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Description and Rationale of
Royalty Issuer Assured Return

When planning a trip by car there is frequently a need to estimate the arrival time. The estimated time of arrival (ETA) is calculated by dividing the total miles by the predicted speed, as shown in the U.S. as miles per hour (MPH). Therefore, if the miles are 105, the distance from my house to the Los Angeles International Airport and I am able to average 60 MPH the trip should take me one hour and 45 minutes or 1.75 hours.
Of course, if I needed to get to the airport in only one and a half hours a speed of 70 MPH will be necessary and were my need to be an hour and a quarter the average speed would have to be 84 MPH. It is generally believed the greater the need for speed the greater the possibility of something going wrong such as losing time due to getting a speeding ticket or an accident. Therefore, a balance between the amount of time driving and the ETA has to be considered and reflected in the speed driven, as the distance canít be changed.

Investing in royalties is the same, as a balance must be considered between the desired cumulative amount of royalty payments to be received in an agreed period and the amount of principal risk accepted in the purchase of a royalty usually reflected in the percentage of revenues to be paid or royalty rate. Risk level justifies royalty rate.

We have attempted to assist both investors and issuers in creating the website calculator which encouraged issuers to project revenues at levels they believed they could easily exceed and identified the amount which would have to be compensated in the event of a shortfall of the projected revenues. In both cases the calculator user determined the levels of success and disappointment and the time period of measurement.

We are now introducing our website calculator which is an abbreviation for Royalty Issuer Assured Return. is really an annex to as the data entered there does not have to be reentered in to which it is linked.

Using this calculator the projected revenues should not (though they can) be changed whereas the amount of royalty purchased ,royalty rate, maturity of royalty payment period and the agreed amount of issuer assured cumulative payments can be entered and modified.

If a royalty issuing company offers to pay a total cumulative amount of royalty payments over a ten year period of five times the amount paid for a royalty that would be a 17% Internal Rate of Return (IRR) if there were no interim payments. However, if there were only annual royalty payments amounting to the cost of the royalty the return would be a very much higher result than the point-to-point IRR calculation.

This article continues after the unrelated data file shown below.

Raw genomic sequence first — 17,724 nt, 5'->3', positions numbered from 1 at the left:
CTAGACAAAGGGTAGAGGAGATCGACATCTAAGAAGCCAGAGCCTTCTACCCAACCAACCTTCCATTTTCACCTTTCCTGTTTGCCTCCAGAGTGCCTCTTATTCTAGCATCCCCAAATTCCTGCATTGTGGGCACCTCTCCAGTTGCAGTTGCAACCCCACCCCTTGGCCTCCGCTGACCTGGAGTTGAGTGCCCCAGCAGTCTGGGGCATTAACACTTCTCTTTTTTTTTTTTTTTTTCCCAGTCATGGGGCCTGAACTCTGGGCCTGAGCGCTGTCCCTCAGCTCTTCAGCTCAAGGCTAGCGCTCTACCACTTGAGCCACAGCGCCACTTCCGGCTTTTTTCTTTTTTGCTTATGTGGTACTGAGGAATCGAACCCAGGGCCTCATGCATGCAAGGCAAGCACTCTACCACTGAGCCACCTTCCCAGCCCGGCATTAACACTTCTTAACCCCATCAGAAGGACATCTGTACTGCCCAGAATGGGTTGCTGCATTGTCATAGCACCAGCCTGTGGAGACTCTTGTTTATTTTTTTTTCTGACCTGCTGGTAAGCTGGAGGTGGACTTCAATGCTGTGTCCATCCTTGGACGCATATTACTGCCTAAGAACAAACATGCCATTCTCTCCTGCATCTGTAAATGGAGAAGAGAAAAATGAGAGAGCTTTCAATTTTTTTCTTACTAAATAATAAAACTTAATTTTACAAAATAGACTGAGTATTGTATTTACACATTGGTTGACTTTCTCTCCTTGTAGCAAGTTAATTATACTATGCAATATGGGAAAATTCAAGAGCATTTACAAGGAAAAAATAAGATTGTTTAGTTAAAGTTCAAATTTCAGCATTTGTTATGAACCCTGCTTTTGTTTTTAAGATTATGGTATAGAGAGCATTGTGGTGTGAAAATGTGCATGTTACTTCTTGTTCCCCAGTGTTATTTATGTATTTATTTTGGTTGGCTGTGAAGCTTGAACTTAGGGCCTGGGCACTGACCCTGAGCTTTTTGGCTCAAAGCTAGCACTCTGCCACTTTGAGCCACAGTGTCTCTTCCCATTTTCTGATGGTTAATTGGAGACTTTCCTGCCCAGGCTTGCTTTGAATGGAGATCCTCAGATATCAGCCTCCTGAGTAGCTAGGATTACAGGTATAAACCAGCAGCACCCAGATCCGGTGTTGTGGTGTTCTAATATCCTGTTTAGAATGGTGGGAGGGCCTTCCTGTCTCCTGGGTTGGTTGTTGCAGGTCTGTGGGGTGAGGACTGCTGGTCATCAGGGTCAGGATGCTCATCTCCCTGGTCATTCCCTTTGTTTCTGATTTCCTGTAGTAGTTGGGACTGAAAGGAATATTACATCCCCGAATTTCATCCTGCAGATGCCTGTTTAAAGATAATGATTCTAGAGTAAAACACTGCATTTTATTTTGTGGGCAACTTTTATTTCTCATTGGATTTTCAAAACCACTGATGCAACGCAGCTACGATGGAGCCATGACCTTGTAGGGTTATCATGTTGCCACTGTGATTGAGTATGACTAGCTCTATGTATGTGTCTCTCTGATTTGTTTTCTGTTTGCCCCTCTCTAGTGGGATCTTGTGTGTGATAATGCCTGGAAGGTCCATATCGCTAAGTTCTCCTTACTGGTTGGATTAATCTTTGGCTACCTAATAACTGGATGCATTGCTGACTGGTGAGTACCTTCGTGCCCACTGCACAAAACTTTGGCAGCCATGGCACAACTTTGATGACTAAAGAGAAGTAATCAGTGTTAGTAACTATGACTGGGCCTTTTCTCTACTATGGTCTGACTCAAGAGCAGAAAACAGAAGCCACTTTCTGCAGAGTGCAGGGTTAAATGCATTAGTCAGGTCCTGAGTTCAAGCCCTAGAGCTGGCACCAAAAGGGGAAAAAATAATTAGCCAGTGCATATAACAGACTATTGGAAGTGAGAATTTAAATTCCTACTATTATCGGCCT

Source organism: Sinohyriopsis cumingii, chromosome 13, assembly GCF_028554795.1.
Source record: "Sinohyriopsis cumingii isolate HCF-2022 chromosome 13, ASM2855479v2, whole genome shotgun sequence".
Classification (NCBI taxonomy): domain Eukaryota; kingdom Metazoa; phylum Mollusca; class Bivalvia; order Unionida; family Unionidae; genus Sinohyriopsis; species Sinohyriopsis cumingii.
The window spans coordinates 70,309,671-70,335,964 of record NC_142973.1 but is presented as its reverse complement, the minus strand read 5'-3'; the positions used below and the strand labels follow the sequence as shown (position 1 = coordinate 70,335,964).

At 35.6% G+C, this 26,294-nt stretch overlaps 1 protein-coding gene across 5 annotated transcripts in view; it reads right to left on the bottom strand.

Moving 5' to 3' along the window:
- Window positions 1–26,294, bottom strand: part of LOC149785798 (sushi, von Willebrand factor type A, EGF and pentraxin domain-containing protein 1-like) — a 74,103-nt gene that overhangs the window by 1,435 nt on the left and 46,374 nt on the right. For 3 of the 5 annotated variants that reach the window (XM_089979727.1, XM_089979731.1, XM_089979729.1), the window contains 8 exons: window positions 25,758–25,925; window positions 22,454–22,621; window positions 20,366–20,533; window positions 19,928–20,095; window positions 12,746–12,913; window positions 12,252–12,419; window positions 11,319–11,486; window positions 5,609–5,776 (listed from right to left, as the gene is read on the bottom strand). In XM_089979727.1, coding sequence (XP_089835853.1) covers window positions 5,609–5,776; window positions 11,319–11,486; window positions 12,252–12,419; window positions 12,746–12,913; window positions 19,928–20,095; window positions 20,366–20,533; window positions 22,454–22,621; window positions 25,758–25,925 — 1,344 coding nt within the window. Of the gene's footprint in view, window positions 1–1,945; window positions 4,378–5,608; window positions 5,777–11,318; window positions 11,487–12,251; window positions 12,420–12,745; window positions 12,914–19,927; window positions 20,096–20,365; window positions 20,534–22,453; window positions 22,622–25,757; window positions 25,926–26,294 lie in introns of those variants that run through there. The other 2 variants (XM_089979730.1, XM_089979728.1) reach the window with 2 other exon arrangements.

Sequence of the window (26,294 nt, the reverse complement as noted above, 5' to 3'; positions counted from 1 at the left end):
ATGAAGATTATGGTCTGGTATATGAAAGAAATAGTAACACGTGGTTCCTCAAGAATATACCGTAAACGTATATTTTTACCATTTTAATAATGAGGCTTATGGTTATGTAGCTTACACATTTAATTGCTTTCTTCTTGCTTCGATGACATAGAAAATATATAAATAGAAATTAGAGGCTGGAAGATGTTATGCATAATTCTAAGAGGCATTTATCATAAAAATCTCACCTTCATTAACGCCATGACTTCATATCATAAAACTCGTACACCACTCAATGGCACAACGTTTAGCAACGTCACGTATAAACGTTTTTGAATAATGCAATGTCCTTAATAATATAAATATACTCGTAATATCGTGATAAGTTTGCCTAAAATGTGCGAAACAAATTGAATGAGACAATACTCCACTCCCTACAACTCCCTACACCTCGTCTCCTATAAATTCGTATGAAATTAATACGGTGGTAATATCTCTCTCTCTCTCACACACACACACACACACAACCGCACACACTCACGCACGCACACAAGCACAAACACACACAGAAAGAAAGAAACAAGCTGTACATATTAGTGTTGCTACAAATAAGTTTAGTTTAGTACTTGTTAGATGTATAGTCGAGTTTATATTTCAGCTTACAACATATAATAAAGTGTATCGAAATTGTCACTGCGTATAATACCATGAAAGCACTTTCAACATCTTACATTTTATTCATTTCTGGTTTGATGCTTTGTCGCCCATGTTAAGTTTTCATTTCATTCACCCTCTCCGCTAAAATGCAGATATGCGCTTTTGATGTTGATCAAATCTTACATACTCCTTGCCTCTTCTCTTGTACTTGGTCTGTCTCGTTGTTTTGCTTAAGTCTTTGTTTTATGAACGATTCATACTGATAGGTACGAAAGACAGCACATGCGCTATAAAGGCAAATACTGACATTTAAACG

The concept of IRR is that when money is returned from an investment it can be reinvested in other income producing vehicles and is no longer required to produce the continuing royalty or other payments,

If the investor insisted and the royalty issuer agreed on a multiple of 10 times the cost of the royalty in ten years the point-to-point IRR would be 25.9% but the true IRR could be almost twice as great depending on the interim royalty payments received.

The point to be negotiated between the royalty issuer and the investor or their agent is whether the issuer assured return is the complete deal or simply a minimum. If a minimum the ensuing royalty could be at a reduced rate, perhaps only at a low level royalty rate and redeemable by the issuer on reasonable terms.

Royalties, no matter how structured and modified, must be fair to both issuers and investors. If the deal is not fair and reasonable as perceived by the issuer they will seek funding elsewhere. Similarly, if the investor does not believe the terms of the royalty deal are a good balance between risk and reward they will pass on the opportunity.

The great advantage for investors in buying royalties from companies having revenues is that total loss, so common in high return promising ventures, is highly unlikely as the agreed level of royalties are deducted from the amount received by the royalty issuer at the time of receipt. Therefore, for so long as there are revenues there will be royalty payments. The level or even total of cumulative royalties received can be disappointing, especially if the expectations were unrealistic, but there will have been a return on the investment.

Of course, there is a valid question as to the immediate collateral value of the royalty issuerís assurance to meet, in the future, the obligation, which they have assured. Actually, the level of issuer obligation is only the difference between the assured amount and that already received by the investor in cumulative quarterly royalty payments. In the event of there being a deficiency in the receipt of cumulative royalties the issuer can possibly make a cash payment, issue a negotiated obligation, arrange for additional royalty payments or find another approach to meeting a contractual obligation.

The use of the website calculator will allow a constructive dialogue between royalty issuers and investors seeking reasonable balance between risk and reward for the benefit of both parties and all those benefiting from the growth of the business as made possible by the investorís purchase of the royalty providing the royalty issuer with necessary non-equity diluting capital.

Arthur Lipper, Chairman
British Far East Holdings Ltd.
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British Far East Holdings Ltd.
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